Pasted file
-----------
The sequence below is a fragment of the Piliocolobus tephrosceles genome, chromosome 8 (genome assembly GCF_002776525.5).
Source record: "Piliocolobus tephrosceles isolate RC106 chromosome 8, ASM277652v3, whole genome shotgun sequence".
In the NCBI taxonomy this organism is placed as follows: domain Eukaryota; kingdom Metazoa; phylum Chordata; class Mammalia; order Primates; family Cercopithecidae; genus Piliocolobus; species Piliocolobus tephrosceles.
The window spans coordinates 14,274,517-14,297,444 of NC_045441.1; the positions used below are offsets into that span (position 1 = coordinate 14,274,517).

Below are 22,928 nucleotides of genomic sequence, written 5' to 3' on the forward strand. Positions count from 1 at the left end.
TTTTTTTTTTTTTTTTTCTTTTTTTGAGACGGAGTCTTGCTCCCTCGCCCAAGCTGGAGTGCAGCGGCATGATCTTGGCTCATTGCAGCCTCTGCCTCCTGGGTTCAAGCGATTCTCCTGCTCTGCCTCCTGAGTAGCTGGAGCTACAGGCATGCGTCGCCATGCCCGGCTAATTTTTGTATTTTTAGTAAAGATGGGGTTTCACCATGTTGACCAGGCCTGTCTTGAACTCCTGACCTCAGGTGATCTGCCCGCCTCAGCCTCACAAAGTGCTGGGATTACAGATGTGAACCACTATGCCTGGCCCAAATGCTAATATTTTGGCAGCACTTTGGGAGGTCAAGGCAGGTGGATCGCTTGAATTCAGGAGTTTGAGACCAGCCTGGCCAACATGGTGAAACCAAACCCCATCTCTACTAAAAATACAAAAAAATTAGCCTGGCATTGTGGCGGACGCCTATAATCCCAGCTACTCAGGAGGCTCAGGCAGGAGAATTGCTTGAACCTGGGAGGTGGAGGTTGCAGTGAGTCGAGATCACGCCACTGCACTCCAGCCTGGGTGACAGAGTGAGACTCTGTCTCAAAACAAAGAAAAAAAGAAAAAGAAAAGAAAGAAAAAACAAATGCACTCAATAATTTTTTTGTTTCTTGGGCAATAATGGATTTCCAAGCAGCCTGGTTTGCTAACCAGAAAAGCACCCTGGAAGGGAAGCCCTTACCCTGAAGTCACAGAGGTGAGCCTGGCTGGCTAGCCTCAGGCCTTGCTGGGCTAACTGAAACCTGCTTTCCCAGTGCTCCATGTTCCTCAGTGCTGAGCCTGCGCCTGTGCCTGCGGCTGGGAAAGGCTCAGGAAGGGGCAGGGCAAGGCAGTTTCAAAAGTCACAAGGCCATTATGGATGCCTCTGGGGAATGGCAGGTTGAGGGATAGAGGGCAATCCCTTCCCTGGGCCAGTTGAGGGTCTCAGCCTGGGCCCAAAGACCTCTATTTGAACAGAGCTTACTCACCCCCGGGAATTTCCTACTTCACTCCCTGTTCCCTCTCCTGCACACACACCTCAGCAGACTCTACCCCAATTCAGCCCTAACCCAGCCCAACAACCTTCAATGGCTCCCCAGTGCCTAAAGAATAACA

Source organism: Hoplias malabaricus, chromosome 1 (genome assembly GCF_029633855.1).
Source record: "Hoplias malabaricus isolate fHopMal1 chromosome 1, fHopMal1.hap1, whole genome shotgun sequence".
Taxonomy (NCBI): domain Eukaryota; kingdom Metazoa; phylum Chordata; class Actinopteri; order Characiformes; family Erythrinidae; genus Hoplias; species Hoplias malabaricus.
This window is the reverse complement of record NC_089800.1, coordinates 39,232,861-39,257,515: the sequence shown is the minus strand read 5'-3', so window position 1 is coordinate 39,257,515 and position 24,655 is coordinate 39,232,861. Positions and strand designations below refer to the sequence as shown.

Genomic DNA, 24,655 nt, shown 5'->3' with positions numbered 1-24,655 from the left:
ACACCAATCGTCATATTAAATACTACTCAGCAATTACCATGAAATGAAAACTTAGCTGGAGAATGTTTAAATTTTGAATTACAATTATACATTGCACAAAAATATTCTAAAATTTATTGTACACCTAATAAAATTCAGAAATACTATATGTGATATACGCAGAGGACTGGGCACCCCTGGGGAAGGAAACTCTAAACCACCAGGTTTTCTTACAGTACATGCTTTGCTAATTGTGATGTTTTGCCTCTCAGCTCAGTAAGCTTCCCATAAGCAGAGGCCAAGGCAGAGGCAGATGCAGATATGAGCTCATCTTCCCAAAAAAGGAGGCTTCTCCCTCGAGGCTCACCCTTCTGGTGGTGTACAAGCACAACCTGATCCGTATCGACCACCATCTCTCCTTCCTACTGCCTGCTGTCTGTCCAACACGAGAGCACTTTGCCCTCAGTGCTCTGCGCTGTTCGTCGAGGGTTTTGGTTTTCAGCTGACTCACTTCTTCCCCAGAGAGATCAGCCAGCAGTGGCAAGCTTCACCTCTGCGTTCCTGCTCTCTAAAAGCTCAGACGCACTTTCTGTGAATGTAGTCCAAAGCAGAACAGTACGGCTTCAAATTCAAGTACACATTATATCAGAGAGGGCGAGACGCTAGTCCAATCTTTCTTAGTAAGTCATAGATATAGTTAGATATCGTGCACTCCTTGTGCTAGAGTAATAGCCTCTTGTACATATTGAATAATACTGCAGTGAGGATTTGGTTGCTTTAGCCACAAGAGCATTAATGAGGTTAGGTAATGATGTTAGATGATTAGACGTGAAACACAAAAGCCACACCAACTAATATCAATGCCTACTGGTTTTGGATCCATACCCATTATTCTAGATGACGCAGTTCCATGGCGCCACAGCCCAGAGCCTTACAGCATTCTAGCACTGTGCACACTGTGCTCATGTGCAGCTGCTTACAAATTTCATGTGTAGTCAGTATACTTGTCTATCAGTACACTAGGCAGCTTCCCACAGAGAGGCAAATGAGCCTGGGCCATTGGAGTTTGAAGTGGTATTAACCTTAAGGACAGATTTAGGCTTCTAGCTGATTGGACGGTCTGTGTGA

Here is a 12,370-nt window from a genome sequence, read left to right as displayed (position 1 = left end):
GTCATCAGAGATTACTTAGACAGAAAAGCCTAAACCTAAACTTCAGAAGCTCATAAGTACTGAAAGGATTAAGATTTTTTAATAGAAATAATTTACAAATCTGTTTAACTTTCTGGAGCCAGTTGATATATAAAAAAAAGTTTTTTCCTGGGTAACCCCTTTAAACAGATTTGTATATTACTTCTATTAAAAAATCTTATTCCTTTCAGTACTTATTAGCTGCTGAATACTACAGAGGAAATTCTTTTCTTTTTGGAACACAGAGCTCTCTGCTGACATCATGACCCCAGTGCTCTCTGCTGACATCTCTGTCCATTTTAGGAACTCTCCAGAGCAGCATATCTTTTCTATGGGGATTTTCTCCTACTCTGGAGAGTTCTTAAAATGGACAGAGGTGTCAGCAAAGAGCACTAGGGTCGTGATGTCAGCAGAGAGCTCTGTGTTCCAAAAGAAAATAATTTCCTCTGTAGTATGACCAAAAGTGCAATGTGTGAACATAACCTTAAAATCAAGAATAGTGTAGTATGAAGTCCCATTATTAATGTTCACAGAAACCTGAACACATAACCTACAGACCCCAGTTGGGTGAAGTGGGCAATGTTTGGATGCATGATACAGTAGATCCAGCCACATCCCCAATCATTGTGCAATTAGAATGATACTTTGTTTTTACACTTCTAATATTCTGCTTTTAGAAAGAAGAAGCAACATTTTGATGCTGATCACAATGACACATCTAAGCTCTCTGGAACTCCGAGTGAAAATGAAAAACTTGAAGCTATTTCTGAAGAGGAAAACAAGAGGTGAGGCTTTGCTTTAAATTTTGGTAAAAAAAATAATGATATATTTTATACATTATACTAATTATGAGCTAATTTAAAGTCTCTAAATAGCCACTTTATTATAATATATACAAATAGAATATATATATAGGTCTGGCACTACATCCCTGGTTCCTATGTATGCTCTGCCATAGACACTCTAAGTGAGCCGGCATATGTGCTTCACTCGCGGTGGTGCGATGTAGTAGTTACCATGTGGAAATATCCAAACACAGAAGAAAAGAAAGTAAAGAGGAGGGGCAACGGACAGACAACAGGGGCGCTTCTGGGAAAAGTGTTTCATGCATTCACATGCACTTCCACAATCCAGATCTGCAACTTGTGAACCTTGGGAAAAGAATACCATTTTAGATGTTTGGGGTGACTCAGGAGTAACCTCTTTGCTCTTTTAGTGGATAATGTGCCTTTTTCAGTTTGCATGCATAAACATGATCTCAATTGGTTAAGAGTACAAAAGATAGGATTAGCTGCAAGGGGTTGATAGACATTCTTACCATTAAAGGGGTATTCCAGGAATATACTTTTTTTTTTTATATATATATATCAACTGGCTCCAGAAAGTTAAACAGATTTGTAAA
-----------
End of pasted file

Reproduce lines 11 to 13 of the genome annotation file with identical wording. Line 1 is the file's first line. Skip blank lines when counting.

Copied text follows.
Genomic DNA, 24,655 nt, shown 5'->3' with positions numbered 1-24,655 from the left:
ACACCAATCGTCATATTAAATACTACTCAGCAATTACCATGAAATGAAAACTTAGCTGGAGAATGTTTAAATTTTGAATTACAATTATACATTGCACAAAAATATTCTAAAATTTATTGTACACCTAATAAAATTCAGAAATACTATATGTGATATACGCAGAGGACTGGGCACCCCTGGGGAAGGAAACTCTAAACCACCAGGTTTTCTTACAGTACATGCTTTGCTAATTGTGATGTTTTGCCTCTCAGCTCAGTAAGCTTCCCATAAGCAGAGGCCAAGGCAGAGGCAGATGCAGATATGAGCTCATCTTCCCAAAAAAGGAGGCTTCTCCCTCGAGGCTCACCCTTCTGGTGGTGTACAAGCACAACCTGATCCGTATCGACCACCATCTCTCCTTCCTACTGCCTGCTGTCTGTCCAACACGAGAGCACTTTGCCCTCAGTGCTCTGCGCTGTTCGTCGAGGGTTTTGGTTTTCAGCTGACTCACTTCTTCCCCAGAGAGATCAGCCAGCAGTGGCAAGCTTCACCTCTGCGTTCCTGCTCTCTAAAAGCTCAGACGCACTTTCTGTGAATGTAGTCCAAAGCAGAACAGTACGGCTTCAAATTCAAGTACACATTATATCAGAGAGGGCGAGACGCTAGTCCAATCTTTCTTAGTAAGTCATAGATATAGTTAGATATCGTGCACTCCTTGTGCTAGAGTAATAGCCTCTTGTACATATTGAATAATACTGCAGTGAGGATTTGGTTGCTTTAGCCACAAGAGCATTAATGAGGTTAGGTAATGATGTTAGATGATTAGACGTGAAACACAAAAGCCACACCAACTAATATCAATGCCTACTGGTTTTGGATCCATACCCATTATTCTAGATGACGCAGTTCCATGGCGCCACAGCCCAGAGCCTTACAGCATTCTAGCACTGTGCACACTGTGCTCATGTGCAGCTGCTTACAAATTTCATGTGTAGTCAGTATACTTGTCTATCAGTACACTAGGCAGCTTCCCACAGAGAGGCAAATGAGCCTGGGCCATTGGAGTTTGAAGTGGTATTAACCTTAAGGACAGATTTAGGCTTCTAGCTGATTGGACGGTCTGTGTGA

Here is a 12,370-nt window from a genome sequence, read left to right as displayed (position 1 = left end):